A rare and early New Hall Tea Bowl, circa 1782-85
This New Hall tea bowl is painted with three simple floral sprays. The interior border consists of an undulating iron-red ribbon linked by four bows, and there is a tiny flower to the inside base. The rim is painted with a reddish-brown enamel line. The same design occurs on corrugated forms and the greyish paste and wreathing, normally associated with Champion’s Bristol, fits with this early Tunstall period, shortly after the patent arrived in Staffordshire.
Condition: Very good – no chips, cracks or restoration. There are one or two minor firing and potting flaws expected with early porcelain, including a fully-glazed slither to the inside of the foot rim, kiln dust to the glaze, and a small piece of grit in the body.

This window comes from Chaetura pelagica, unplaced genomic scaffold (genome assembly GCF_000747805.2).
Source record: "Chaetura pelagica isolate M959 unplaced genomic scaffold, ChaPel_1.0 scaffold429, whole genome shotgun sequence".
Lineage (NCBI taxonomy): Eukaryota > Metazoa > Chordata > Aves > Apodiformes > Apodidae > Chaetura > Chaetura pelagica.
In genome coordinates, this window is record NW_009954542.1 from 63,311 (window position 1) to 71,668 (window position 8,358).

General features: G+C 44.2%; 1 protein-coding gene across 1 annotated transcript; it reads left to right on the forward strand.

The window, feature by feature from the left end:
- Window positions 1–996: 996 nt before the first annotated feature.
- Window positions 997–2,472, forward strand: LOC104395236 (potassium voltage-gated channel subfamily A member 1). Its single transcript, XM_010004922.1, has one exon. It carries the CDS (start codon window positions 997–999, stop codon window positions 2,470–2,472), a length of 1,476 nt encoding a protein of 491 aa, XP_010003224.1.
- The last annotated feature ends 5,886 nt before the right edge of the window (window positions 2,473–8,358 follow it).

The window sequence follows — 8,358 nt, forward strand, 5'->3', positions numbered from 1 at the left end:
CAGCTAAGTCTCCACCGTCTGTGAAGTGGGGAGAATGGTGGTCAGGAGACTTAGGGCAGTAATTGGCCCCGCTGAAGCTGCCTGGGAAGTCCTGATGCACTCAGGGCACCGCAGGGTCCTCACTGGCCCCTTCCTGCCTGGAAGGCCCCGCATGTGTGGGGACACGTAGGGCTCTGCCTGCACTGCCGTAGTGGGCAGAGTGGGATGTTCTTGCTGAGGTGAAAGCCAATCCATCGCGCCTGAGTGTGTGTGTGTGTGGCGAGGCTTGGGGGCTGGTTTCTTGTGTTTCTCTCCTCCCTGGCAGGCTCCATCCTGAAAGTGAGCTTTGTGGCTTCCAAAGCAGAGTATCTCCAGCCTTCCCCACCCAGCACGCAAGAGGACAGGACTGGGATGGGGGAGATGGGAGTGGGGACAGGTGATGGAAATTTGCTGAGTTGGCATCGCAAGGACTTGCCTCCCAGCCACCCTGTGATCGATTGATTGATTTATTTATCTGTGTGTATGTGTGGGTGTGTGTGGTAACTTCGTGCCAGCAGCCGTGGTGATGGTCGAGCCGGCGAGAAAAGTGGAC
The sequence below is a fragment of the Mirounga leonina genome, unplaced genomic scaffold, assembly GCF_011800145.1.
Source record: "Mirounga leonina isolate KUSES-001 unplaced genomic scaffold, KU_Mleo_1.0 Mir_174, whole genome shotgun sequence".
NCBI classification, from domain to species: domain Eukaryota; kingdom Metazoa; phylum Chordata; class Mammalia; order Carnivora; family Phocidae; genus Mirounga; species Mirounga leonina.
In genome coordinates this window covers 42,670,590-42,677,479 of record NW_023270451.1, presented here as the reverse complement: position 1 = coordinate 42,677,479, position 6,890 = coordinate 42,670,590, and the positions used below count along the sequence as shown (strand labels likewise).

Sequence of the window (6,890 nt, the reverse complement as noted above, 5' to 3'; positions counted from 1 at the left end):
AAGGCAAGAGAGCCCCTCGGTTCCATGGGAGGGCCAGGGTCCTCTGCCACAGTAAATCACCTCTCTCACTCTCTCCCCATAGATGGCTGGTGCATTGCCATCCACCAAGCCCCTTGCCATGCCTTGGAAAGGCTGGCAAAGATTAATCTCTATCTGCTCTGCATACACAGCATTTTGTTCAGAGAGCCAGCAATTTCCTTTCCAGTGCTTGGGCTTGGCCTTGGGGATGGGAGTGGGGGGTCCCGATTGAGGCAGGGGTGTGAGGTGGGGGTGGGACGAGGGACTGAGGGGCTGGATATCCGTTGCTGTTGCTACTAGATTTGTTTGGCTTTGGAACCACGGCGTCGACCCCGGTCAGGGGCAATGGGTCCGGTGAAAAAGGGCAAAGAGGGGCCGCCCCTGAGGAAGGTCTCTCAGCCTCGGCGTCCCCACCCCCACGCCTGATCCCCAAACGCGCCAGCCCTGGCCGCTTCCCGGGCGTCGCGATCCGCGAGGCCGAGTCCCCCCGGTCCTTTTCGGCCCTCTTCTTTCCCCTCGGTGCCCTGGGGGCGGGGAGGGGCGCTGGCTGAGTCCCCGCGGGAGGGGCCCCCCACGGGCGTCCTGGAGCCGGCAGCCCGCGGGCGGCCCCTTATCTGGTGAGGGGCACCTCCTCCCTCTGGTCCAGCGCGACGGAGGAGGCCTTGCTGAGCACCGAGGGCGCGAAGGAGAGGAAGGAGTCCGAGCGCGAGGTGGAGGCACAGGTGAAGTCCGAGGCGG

Dimensions: Diameter 8.3 cm
New Hall & Its Imitators, David Holgate, Faber (1971).
A Partial Reconstruction of the New Hall Pattern Book, Pat Preller (2003).
New Hall Porcelains, Geoffrey Godden, Antique Collectors’ Club (2004).